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KAIST announced a major breakthrough in indoor positioning research

Mon, 12/17/2012 - 4:34pm
EurekAlert!

This image shows how detecting calling points will be easier and more accurate.You are going to meet your friends after shopping but just can't find them in the labyrinth of stores in a shopping mall - This may be a thing of the past as our cell phones are equipped with a more accurate and easy-to-use indoor positioning system

Daejeon, Republic of Korea, December 17th, 2012—Cell phones are getting ever smarter today, savvy enough to tell you where to go and what to buy in shopping centers or department stores. Although still in nascent stages, indoor positioning and navigation using mobile phones will be arriving anytime soon.

People widely rely on the Global Positioning System (GPS) for location information, but unlike outdoor environments, GPS does not work well in indoor spaces or urban canyons with streets cutting through dense blocks of high-rise buildings and structures. GPS requires a clear view to communicate with satellites because its signals become attenuated or scattered by roofs, walls, and other objects. In addition, GPS is only one-third as accurate in the vertical direction as it is in the horizontal, thus impossible to locate a person or an object in the floors of skyscrapers.

For indoor positioning, location-based service providers including mobile device makers have mostly used a combination of GPS and wireless network system such as WiFi, cellular connectivity, Ultra Wide Band (UWB), or Radio-frequency Identification (RFID). For example, the WiFi Positioning System (WPS) collects both GPS and WiFi signals, and many companies including Google and Apple utilize this technology to provide clients with location information services.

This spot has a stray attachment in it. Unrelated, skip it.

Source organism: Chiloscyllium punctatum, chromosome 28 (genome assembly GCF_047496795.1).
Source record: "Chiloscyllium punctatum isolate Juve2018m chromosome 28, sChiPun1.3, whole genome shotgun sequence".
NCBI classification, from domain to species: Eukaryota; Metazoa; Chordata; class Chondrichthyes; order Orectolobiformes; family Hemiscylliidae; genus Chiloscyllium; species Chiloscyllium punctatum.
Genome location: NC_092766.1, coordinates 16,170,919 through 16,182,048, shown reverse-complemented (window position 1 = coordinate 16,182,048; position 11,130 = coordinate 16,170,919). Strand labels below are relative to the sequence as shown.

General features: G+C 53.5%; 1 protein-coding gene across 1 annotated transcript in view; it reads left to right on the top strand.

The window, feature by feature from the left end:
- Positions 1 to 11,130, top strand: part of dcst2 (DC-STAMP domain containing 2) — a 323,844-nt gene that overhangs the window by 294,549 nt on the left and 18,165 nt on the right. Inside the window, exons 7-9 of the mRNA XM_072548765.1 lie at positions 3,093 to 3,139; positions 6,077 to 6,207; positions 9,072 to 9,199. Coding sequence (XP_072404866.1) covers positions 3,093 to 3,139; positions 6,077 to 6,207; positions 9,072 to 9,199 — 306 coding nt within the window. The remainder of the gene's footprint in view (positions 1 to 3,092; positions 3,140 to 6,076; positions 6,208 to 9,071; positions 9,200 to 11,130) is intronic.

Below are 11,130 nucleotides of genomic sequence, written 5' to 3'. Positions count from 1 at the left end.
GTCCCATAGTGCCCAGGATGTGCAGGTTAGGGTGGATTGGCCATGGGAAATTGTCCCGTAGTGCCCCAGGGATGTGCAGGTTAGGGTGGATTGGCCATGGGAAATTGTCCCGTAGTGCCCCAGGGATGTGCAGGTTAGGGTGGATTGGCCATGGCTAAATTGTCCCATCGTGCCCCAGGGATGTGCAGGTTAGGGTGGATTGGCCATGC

Professor Dong-Soo Han from the Department of Computer Science, KAIST, explained, "WPS is helpful to a certain extent, but it is not sufficient because the technology needs GPS signals to tag the location of WiFi fingerprints collected from mobile devices. Therefore, even if you are surrounded in rich WiFi signals, they can be useless unless they are accompanied with GPS signals. Our research team tried to solve this problem, and finally we came up with a radio map that is created based on WiFi fingerprints only."

Professor Han and his research team have recently developed a new method to build a WiFi radio map that does not require GPS signals. WiFi fingerprints are a set of WiFi signals captured by a mobile device and the measurements of received WiFi signal strengths (RSSs) from surrounding access points at the device. A WiFi radio map shows RSSs of WiFi access points (APs) at different locations in a given environment. Therefore, each WiFi fingerprint on the radio map is connected to location information.

The KAIST research team collected fingerprints from users' smartphones every 30 minutes through the modules embedded in mobile platforms, utilities, or applications and analyzed the characteristics of the collected fingerprints. As a result, Professor Dong-Soo Han said, "We discovered that mobile devices such as cell phones are not necessarily on the move all the time, meaning that they have locations where they stay for a certain period of time on a regular basis. If you have a full-time job, then your phone, at least, have a fixed location of home and office."

By taking smartphone users' home and office address as location reference, Professor Han classified fingerprints collected from the phones into two groups: home and office. He then converted each home and office address into geographic coordinates (with the help of Google's geocoding) to obtain the location of the collected fingerprints. The WiFi radio map has both the fingerprints and coordinates whereby the location of the phones can be identified or tracked.

For evaluation, the research team selected four areas in Korea (a mix of commercial and residential locations), collected 7,000 WiFi fingerprints at 400 access points in each area, and created a WiFi radio map, respectively. The tests, conducted in each area, showed that location accuracy becomes hinged on the volume of data collected, and once the data collection rate hits over 50%, the average error distance is within less than 10m.

Professor Han added, "Although there seems to be many issues like privacy protection that has to be cleared away before commercializing this technology, it is no doubt that we will face a greater demand for indoor positioning system in the near future. People will eventually want to know where they are indoors just as much as outdoors."

Once the address-based radio map is fully developed for commercial use, identifying locations at the home and office level will be possible, thereby opening a new door for further applications such as emergency rescue services or indoor location-based services like finding lost cell phones, restaurants, stores, and missing persons, as well as providing information on sales and discount coupons.

Source: http://www.eurekalert.org/pub_releases/2012-12/tkai-kaa121712.php

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